“There’s so much to do… we must never stop trying” Nathalie Lasselin.
What do we really know about the nature and geography surrounding us? What do we know about the rivers and the fresh water source we depend on? Have we explored it all?
Urban Water Odyssey
Nathalie Lasselin will dive from one end of the Montreal island to the other, in August 2018, doing a scientific dive. 44 miles in the depths of the St Lawrence river in Montreal, to get to know the river in a urban environment, this journey will take more than 30 hours. Nathalie’s dive is completely committed towards the environment and the source of our drinking water.
80% of tap water in Montreal comes from the river. This doesn’t look like the dream body of water in which you would like to dive, however the river hides a rich environment of fauna and flora. Nathalie will be rediscovering the river like an explorer of modern times.
A Human adventure
What seems to be a crazy adventure, is in fact a deep commitment. Why in one dive? Because Nathalie fully believes that we need to fully commit if we want to succeed. We can’t have a part time good relation with nature.
Along the path, not only Nathalie will document the underwater world of the river but also she will take samples of water and sediments so several universities will be able to analyze the content of the river. Results will be published in 2019.
Brain ractivity study in extreme condition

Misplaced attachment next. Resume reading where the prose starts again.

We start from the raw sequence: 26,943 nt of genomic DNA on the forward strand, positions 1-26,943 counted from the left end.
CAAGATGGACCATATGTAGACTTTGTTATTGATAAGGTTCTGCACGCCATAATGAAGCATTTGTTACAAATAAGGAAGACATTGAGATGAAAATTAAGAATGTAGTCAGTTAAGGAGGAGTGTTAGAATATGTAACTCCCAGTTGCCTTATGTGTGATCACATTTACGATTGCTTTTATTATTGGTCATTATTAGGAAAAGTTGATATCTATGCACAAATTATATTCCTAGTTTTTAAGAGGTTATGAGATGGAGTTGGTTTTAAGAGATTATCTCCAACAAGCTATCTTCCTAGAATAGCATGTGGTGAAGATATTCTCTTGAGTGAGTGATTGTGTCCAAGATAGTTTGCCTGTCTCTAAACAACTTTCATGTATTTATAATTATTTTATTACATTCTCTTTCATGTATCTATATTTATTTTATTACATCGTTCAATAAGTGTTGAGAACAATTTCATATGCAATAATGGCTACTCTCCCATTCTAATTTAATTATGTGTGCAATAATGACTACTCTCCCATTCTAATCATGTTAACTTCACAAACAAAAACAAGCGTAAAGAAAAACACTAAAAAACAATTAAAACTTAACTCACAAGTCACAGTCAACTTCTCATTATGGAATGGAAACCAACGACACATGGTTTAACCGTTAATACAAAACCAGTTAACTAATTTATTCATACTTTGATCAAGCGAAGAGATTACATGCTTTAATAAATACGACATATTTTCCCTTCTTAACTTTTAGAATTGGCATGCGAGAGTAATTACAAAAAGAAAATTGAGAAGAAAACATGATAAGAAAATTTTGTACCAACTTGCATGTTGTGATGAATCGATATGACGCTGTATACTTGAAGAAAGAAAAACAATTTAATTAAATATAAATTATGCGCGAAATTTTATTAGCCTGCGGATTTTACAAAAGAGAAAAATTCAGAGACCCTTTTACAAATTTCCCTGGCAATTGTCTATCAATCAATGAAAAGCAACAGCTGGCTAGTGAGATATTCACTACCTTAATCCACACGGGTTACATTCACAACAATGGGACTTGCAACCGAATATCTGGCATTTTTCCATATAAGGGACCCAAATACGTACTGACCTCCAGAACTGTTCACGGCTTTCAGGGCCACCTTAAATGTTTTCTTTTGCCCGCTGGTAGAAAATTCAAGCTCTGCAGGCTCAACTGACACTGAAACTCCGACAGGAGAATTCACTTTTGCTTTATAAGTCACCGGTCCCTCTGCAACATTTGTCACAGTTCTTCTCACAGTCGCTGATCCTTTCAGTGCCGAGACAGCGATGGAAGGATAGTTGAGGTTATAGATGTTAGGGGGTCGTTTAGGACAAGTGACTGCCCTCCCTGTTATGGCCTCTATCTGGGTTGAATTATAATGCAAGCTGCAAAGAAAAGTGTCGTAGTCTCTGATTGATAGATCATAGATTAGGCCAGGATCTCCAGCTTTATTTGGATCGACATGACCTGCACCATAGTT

Studies and test of brain reactivity will be vital during the long immersion doing specific tasks.
Urban Water Odyssey Adventure 2018
- A unique 70 kilometers / 44 miles dive, taking 30-40 hours
- Two scientific missions
- A commitment toward the St Lawrence river
- A unique human adventure
- An extreme expedition 20 minutes from downtown
- A technological, physical and psychological challenge
The average dive of a recreational diver is 45 minutes in warm and clear water, swimming a couple of 100 meters. Nathalie is diving a single dive in low visibility in the waters of the St Lawrence River ending the dive a couple of kilometers after the Parc du bout de l’île, on the east coast of Montreal.
“As I dive in these low viz waters, I know to focus on the upcoming next step in order to succeed”
The St Lawrence river is one of the biggest intake of tap / drinkable water for Montreal. It is also where we deposit our waste water once treated. What do we really know about this body of water? What kind of species live there, and how rich and fragile it is? This is what Nathalie is going to discover in a river she loves so much with diving in a strong current.
An exciting venture on a human scale for the simple purpose of freshwater preservation.
The St Lawrence river used to be a rich source of fish, drinking water, and a great place to swim.
Let this Odyssey inspire us. Let it awaken our consciousness towards better ways of living in the hope of respecting nature and ultimately our own well-being.